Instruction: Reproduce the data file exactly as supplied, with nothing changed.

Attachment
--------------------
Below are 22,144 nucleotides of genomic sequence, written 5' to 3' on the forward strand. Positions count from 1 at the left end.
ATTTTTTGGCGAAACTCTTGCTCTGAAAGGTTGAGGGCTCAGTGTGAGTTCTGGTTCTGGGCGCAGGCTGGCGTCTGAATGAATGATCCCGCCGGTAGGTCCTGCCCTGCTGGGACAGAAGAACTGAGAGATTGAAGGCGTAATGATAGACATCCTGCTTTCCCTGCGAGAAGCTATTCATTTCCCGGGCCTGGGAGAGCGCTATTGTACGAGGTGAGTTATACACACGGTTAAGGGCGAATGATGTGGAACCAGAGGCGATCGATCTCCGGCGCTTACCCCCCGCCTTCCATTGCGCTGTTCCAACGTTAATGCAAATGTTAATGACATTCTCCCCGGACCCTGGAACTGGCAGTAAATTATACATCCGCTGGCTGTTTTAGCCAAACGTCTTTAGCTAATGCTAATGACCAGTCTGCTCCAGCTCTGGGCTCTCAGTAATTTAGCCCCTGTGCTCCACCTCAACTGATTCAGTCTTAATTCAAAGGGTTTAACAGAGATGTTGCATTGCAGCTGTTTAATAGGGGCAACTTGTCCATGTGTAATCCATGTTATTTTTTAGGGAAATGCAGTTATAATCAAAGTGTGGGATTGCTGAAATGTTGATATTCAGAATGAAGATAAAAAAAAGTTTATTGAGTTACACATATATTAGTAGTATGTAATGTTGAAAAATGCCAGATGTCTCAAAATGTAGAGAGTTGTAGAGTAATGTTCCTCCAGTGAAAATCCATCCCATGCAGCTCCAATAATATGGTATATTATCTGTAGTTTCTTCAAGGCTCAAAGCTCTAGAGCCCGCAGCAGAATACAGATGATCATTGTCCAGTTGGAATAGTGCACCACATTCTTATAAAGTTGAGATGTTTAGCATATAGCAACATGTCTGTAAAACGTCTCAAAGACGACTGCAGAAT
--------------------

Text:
Below are 22,144 nucleotides of genomic sequence, written 5' to 3' on the forward strand. Positions count from 1 at the left end.
ATTTTTTGGCGAAACTCTTGCTCTGAAAGGTTGAGGGCTCAGTGTGAGTTCTGGTTCTGGGCGCAGGCTGGCGTCTGAATGAATGATCCCGCCGGTAGGTCCTGCCCTGCTGGGACAGAAGAACTGAGAGATTGAAGGCGTAATGATAGACATCCTGCTTTCCCTGCGAGAAGCTATTCATTTCCCGGGCCTGGGAGAGCGCTATTGTACGAGGTGAGTTATACACACGGTTAAGGGCGAATGATGTGGAACCAGAGGCGATCGATCTCCGGCGCTTACCCCCCGCCTTCCATTGCGCTGTTCCAACGTTAATGCAAATGTTAATGACATTCTCCCCGGACCCTGGAACTGGCAGTAAATTATACATCCGCTGGCTGTTTTAGCCAAACGTCTTTAGCTAATGCTAATGACCAGTCTGCTCCAGCTCTGGGCTCTCAGTAATTTAGCCCCTGTGCTCCACCTCAACTGATTCAGTCTTAATTCAAAGGGTTTAACAGAGATGTTGCATTGCAGCTGTTTAATAGGGGCAACTTGTCCATGTGTAATCCATGTTATTTTTTAGGGAAATGCAGTTATAATCAAAGTGTGGGATTGCTGAAATGTTGATATTCAGAATGAAGATAAAAAAAAGTTTATTGAGTTACACATATATTAGTAGTATGTAATGTTGAAAAATGCCAGATGTCTCAAAATGTAGAGAGTTGTAGAGTAATGTTCCTCCAGTGAAAATCCATCCCATGCAGCTCCAATAATATGGTATATTATCTGTAGTTTCTTCAAGGCTCAAAGCTCTAGAGCCCGCAGCAGAATACAGATGATCATTGTCCAGTTGGAATAGTGCACCACATTCTTATAAAGTTGAGATGTTTAGCATATAGCAACATGTCTGTAAAACGTCTCAAAGACGACTGCAGAAT